Do households that sell their surplus maize reinvest in improved maize seed? Case of southern Africa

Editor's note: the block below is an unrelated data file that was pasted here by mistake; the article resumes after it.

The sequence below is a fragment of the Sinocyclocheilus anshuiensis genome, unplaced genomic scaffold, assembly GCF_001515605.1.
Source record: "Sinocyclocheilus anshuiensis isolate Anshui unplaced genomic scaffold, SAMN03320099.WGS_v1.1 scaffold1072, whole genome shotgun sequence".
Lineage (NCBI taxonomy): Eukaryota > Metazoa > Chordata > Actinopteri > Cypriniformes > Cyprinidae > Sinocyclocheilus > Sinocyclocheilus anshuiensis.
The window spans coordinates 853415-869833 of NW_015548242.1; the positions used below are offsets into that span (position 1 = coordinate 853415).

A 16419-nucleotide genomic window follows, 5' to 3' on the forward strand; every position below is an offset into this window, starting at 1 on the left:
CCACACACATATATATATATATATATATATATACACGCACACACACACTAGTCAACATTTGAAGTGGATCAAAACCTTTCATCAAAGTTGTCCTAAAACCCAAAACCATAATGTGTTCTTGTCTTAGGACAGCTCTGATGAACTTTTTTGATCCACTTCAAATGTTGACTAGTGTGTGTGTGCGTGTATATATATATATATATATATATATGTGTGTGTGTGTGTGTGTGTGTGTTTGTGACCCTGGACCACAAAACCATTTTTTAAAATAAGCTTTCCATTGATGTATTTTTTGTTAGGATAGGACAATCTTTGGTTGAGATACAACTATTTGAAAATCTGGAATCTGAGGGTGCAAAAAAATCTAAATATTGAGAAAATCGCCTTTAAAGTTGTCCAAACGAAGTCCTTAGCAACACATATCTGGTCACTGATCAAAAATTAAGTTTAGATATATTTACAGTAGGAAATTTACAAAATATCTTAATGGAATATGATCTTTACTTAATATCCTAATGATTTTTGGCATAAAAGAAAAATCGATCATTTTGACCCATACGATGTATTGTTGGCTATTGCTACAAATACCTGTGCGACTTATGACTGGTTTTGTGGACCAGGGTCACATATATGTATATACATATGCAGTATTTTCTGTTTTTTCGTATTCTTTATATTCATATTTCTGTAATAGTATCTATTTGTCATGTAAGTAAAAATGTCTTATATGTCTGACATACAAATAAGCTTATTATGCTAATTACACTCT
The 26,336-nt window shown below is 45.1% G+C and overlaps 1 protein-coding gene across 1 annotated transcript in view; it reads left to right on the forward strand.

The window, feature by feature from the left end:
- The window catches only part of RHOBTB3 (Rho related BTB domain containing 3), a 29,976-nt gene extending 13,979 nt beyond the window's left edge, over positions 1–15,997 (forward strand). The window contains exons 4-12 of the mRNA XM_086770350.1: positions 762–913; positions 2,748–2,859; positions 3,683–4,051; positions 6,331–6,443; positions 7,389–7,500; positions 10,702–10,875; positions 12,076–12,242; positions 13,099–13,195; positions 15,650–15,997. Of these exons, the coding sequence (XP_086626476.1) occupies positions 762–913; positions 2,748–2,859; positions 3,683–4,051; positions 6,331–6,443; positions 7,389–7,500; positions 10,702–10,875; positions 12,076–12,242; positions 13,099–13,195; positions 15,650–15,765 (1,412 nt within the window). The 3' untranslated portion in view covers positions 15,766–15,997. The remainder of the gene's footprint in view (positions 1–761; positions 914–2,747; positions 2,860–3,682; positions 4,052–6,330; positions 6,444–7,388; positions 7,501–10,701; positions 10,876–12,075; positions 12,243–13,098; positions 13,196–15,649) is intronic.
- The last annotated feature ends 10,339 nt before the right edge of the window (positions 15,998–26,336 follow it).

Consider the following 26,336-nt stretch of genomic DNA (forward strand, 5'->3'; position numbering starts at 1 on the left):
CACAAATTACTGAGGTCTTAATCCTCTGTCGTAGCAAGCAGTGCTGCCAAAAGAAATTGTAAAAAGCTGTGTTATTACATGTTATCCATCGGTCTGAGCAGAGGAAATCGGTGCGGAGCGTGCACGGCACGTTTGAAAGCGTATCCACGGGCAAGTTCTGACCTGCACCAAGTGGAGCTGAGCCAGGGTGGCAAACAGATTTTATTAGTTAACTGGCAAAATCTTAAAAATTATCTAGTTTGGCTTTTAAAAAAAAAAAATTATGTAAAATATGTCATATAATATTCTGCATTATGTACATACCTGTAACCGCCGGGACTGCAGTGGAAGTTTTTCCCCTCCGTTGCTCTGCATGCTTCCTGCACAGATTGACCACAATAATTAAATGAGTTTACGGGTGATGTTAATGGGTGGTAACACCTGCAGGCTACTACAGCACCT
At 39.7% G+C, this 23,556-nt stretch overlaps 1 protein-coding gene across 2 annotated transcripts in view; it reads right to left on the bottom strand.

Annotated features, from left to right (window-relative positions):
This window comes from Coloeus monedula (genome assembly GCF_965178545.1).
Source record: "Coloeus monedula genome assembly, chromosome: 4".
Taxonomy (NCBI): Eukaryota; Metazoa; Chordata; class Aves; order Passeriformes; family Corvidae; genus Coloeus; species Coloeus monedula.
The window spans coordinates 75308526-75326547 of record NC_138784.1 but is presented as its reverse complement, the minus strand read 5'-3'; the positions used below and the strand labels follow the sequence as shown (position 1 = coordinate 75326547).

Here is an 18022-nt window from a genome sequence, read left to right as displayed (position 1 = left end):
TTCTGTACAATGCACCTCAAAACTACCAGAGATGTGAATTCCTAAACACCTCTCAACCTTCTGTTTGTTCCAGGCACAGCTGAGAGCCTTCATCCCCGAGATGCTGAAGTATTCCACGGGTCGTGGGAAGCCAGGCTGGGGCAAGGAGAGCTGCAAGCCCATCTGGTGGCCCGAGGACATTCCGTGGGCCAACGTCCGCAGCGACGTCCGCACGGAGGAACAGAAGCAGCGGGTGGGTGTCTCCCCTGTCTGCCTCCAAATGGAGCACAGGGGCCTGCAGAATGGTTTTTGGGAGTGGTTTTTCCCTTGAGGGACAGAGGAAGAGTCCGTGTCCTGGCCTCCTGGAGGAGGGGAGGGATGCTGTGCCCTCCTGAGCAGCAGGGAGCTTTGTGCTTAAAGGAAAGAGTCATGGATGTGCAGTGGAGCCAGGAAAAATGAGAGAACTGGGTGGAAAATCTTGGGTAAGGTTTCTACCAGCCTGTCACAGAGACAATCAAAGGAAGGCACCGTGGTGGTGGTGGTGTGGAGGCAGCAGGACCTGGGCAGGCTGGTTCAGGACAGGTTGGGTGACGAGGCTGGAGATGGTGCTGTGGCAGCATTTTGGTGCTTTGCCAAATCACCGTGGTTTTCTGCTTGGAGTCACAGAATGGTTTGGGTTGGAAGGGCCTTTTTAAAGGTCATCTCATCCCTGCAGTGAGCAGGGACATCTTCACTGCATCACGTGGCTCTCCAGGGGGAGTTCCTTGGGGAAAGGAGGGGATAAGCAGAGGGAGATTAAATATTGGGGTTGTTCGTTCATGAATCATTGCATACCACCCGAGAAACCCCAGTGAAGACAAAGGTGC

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This study assesses the influence of selling maize grain on re-investing in Improved Maize Varieties (IMV). It uses a unique data set from five southern African countries of Angola, Malawi, Mozambique, Zambia and Zimbabwe where the selling of maize grain in 2011 season was linked to buying of IMV in 2012 season form sample 2,954 households. Using a control function approach to correct for the endogeneity of selling maize grain in 2011 and the accessing IMV through government subsidies, the study employed a double hurdle model and finds that households that sold maize grain in 2011 had the high probability of growing IMV in 2012. This study points to the fact that when households are able to raise income through grain market participation, reinvestment into land productivity-enhancing technologies could be possible and household food security is also addressed. Therefore developing a better agribusiness environment will take care of food security and hence government goals should not stop at being food secure but developing a condition where a household aims at selling its surplus output.